Tracy Chapman’s fame skyrocketed when she performed “Fast Car” at the Nelson Mandela 70th Birthday Tribute concert in London in 1988. She filled in for Stevie Wonder, who experienced technical difficulties, at the last minute. (Credit: Wikimedia Commons)

On Wednesday night in Nashville, Tracy Chapman’s original song “Fast Car” was named Song of the Year at the Country Music Awards – 35 years after it was first released.

The song debuted in 1988 as the lead single for Chapman’s self-titled studio album, and promptly became a top-ten hit in the United States, winning the singer-songwriter three Grammys. However, the tune reached new heights this year after Luke Combs covered it on his album “Gettin’ Old.” His version, released in March, hit No. 1 on the Billboard Country Airplay chart in July and No. 2 on Billboard’s Hot 100.

Although Chapman was not present at the awards ceremony, the presenter Sara Evans read a statement on Chapman’s behalf: “I’m sorry I couldn’t join you all tonight. It’s truly an honor for my song to be newly recognized after 35 years of its debut.” She went on to thank the CMAs, Combs and all the fans of “Fast Car.”

Chapman is the first Black songwriter to win Song of the Year at the CMAs. While this achievement is celebrated as an extraordinary milestone in the country music industry, some critics have expressed disappointment that it took a white man covering Chapman’s song for it to receive such recognition.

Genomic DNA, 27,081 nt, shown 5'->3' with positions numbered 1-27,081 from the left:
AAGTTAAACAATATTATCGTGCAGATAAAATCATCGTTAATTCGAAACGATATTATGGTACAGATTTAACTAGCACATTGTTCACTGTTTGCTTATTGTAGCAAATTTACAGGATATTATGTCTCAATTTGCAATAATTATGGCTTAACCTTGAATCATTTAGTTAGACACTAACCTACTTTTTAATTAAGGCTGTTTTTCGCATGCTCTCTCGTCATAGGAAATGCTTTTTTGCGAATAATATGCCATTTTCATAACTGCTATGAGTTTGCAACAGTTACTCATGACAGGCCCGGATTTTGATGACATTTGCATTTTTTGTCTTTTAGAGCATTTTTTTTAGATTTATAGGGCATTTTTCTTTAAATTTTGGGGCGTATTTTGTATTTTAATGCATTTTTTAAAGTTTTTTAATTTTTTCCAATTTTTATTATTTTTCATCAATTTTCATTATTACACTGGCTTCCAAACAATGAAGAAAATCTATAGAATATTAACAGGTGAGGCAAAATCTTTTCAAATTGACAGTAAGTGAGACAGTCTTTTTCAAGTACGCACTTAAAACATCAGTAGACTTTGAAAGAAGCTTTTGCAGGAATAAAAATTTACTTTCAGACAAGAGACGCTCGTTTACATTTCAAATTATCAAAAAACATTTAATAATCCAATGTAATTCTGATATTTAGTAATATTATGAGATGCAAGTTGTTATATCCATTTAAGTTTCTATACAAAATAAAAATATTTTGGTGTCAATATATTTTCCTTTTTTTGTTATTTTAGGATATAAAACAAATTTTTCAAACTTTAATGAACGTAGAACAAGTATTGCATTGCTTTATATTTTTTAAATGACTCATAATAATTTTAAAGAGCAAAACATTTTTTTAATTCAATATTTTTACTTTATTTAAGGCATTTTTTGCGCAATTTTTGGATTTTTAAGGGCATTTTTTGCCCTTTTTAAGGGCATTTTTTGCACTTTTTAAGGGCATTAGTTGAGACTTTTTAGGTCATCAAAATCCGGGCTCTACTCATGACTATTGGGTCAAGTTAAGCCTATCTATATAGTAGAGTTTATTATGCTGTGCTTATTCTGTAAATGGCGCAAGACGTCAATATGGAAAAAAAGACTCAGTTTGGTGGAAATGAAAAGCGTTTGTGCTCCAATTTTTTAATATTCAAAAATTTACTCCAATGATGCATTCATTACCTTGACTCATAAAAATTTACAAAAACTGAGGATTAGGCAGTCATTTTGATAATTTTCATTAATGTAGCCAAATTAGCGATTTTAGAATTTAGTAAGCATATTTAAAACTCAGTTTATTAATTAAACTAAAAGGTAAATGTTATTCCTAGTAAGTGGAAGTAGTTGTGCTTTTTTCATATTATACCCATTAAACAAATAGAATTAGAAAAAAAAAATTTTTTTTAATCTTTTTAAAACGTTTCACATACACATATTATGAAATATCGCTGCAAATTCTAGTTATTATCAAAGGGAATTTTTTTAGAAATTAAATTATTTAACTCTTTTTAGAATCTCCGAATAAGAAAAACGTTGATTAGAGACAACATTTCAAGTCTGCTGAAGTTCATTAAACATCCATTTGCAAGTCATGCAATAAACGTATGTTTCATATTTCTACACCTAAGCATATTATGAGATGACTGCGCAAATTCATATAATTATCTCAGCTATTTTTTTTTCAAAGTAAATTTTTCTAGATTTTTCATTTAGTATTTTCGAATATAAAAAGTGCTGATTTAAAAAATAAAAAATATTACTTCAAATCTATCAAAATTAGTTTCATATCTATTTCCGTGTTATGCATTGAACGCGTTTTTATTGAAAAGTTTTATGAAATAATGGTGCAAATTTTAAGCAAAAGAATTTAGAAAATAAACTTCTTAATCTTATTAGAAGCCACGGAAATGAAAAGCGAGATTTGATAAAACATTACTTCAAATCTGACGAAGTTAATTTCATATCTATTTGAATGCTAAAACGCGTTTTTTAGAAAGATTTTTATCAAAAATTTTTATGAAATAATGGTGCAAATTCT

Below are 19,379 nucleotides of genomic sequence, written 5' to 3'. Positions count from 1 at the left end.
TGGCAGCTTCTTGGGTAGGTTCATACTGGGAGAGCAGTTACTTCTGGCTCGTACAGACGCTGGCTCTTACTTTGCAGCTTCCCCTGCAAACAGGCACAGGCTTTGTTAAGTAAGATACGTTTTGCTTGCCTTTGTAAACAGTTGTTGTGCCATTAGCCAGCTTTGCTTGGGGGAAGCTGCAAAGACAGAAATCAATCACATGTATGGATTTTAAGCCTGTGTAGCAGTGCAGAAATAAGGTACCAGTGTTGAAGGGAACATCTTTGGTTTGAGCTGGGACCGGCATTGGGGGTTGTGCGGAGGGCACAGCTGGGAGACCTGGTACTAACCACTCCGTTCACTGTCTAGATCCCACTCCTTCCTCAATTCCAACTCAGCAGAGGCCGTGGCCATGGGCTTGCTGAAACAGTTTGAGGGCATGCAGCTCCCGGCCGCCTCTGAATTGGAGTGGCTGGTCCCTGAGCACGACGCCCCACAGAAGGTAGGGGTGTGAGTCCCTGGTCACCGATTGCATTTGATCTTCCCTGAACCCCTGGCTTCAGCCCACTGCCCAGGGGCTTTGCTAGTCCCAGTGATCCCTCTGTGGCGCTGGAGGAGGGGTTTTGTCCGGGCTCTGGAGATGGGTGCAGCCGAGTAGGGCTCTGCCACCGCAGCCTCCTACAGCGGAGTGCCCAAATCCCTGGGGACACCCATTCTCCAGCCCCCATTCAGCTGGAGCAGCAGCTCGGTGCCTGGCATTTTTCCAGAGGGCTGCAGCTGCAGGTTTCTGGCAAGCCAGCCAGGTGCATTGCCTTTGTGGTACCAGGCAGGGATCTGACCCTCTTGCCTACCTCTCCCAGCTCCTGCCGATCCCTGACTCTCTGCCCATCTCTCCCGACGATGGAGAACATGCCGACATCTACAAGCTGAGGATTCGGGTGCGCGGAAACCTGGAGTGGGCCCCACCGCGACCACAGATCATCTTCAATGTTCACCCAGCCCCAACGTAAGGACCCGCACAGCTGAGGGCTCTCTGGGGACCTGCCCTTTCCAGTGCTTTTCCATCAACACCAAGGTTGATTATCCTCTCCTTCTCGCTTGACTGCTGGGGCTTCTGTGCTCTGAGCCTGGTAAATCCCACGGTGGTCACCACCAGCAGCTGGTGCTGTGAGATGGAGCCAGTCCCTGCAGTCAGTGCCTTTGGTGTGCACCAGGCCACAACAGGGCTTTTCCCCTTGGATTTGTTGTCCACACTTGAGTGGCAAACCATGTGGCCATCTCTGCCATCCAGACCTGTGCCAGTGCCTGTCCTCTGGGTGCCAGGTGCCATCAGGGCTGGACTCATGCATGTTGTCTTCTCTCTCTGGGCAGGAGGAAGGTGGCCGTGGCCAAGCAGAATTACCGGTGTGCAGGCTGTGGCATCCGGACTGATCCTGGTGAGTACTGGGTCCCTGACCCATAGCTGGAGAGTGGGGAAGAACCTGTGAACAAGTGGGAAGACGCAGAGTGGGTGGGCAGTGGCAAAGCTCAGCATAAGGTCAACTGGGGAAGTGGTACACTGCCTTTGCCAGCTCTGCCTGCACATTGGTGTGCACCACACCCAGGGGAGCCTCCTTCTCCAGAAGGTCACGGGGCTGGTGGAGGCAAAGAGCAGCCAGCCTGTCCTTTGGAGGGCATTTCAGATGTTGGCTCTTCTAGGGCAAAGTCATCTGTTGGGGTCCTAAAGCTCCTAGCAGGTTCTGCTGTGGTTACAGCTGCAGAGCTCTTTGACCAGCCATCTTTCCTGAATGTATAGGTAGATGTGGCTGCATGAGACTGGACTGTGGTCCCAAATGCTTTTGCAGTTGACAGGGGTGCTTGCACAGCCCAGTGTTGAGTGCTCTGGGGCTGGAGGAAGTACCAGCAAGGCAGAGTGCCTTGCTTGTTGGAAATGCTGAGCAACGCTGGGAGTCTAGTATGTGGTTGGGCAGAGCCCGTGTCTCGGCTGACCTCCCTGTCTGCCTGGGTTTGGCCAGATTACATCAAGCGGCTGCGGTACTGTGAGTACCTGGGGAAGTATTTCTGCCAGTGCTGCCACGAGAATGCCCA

“On one hand, Luke Combs is an amazing artist, and it’s great to see that someone in country music is influenced by a Black queer woman,” Holly G, founder of the Black country music organization Black Opry, told The Washington Post. “But at the same time, it’s hard to really lean into that excitement knowing that Tracy Chapman would not be celebrated in the industry without that kind of middleman being a white man.”

A study from the University of Ottawa found that only 0.03 percent of all songs played on country radio from 2002 to 2020 were by Black women. Plus, less than 1 percent of the 411 artists signed to the three major country music labels are people of color.

Neither Chapman nor Combs have publicly commented on the lack of representation. When Comb’s version first came out, Chapman gave it the stamp of approval, telling Billboard in July that she never expected to see her name on the country charts, “but I’m honored to be there. I’m happy for Luke and his success and grateful that new fans have found and embraced ‘Fast Car.’”

Combs, who has publicly confirmed that Chapman is receiving royalties for the song, spoke to Billboard separately to express his awe at the “perfect” song Chapman wrote, which he said everyone can relate to and sing along to. “That’s the gift of a supernatural song writer. The success of my cover is unreal and I think it’s so cool that Tracy is getting recognized and has reached new milestones. I love that she is out there feeling all the love and that she gave me a shout-out! Thank you, Tracy!”